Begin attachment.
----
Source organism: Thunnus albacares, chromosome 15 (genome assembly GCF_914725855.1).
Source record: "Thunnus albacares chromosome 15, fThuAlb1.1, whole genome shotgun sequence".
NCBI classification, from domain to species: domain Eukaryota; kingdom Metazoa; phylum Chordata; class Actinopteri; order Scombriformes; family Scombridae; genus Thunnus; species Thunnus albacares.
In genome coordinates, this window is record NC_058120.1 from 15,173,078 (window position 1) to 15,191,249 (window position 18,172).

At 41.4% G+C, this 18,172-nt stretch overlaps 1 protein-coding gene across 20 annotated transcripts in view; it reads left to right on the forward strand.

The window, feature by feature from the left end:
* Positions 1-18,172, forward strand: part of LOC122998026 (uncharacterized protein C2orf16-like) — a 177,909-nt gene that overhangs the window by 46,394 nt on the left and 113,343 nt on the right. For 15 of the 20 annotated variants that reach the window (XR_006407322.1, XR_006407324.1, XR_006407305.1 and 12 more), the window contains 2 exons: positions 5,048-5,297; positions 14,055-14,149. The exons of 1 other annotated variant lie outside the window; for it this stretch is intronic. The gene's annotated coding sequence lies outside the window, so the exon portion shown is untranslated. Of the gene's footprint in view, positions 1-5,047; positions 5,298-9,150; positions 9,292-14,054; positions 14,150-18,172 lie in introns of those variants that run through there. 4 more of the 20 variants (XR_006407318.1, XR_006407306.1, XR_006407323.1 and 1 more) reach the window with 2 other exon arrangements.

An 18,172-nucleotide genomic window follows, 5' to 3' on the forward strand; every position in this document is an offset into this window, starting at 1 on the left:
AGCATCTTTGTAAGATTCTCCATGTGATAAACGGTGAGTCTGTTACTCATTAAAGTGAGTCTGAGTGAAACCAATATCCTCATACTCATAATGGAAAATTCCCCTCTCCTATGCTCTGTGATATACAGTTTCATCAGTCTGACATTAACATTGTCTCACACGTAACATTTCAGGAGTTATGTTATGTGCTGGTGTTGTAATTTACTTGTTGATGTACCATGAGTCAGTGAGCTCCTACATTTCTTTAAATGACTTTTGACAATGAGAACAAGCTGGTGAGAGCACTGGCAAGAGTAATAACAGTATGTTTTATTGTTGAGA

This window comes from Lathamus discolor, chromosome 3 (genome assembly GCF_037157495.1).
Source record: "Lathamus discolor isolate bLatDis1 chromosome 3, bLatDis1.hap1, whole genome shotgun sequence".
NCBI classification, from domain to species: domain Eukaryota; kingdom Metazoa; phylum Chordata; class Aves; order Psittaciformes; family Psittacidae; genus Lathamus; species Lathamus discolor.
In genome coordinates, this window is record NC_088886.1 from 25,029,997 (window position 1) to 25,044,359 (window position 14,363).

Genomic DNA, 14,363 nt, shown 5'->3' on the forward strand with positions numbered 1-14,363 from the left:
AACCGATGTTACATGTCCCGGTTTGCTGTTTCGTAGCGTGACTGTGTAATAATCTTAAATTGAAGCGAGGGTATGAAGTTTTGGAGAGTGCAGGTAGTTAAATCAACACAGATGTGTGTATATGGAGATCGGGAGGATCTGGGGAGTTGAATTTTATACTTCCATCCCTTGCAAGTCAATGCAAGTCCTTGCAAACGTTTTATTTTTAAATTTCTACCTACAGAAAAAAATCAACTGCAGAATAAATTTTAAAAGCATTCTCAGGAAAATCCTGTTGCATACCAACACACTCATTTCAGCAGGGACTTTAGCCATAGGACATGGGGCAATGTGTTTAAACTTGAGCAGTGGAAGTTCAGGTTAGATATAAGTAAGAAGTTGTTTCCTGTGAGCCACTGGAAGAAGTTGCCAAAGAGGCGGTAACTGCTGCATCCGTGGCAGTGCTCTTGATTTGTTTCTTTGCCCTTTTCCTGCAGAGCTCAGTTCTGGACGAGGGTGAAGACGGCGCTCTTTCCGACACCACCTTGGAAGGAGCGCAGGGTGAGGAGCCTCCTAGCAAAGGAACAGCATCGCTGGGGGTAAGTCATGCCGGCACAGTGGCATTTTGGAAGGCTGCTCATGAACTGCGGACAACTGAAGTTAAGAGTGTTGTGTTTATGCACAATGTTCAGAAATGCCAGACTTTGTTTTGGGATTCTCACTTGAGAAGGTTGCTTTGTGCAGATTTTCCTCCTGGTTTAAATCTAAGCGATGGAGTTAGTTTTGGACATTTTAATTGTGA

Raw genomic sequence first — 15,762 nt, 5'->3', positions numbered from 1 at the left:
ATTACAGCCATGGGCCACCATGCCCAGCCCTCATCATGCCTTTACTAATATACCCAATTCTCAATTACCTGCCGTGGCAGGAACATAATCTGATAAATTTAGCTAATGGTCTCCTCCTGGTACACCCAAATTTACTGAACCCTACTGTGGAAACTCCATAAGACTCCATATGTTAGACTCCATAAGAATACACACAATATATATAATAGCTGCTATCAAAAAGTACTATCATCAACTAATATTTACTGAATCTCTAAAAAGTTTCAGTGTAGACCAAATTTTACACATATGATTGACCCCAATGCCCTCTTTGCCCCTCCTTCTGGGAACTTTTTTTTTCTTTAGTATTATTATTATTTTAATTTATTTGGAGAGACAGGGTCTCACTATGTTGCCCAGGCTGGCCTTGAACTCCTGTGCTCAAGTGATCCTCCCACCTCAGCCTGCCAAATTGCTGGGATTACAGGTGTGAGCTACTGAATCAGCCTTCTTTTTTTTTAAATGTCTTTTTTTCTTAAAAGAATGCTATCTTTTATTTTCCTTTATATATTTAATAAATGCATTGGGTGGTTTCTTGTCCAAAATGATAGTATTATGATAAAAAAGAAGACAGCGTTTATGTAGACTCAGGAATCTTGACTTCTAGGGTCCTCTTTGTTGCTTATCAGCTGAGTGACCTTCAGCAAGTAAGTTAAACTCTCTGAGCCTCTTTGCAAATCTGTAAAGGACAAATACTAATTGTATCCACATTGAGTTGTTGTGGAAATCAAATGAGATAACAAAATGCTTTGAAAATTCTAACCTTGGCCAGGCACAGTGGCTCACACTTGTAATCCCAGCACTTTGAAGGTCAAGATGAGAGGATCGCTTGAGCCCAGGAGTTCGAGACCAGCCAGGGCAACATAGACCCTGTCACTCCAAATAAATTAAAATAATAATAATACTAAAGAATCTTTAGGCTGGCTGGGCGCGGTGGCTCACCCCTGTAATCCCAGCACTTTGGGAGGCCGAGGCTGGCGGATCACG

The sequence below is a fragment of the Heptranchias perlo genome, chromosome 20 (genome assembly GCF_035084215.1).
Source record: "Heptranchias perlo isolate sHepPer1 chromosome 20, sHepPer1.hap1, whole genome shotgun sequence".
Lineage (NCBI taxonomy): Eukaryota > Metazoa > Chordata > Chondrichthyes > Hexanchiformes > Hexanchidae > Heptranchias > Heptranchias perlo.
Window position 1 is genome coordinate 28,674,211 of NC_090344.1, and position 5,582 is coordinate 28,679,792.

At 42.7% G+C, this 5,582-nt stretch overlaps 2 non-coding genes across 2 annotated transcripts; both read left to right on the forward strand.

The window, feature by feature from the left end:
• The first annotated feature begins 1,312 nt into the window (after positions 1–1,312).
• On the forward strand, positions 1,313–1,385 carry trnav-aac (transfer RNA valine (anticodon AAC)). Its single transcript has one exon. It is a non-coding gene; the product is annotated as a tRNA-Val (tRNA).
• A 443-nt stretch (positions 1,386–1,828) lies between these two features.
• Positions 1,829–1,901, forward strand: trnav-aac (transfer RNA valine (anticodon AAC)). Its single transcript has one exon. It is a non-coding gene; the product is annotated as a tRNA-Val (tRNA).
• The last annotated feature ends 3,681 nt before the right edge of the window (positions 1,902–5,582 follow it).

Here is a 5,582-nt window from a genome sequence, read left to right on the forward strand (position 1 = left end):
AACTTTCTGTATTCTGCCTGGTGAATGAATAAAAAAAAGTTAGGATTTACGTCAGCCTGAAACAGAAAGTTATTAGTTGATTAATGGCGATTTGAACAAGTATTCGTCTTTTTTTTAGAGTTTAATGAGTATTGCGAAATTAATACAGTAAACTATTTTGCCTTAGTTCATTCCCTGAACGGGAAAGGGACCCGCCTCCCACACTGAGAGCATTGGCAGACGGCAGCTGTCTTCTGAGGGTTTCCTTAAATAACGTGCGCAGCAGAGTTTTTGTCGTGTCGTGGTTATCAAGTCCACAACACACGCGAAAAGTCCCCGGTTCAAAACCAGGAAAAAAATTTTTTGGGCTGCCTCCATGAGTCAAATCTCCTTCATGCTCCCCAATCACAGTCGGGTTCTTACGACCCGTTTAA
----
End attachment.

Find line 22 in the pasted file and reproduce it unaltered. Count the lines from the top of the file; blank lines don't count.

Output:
At 42.7% G+C, this 5,582-nt stretch overlaps 2 non-coding genes across 2 annotated transcripts; both read left to right on the forward strand.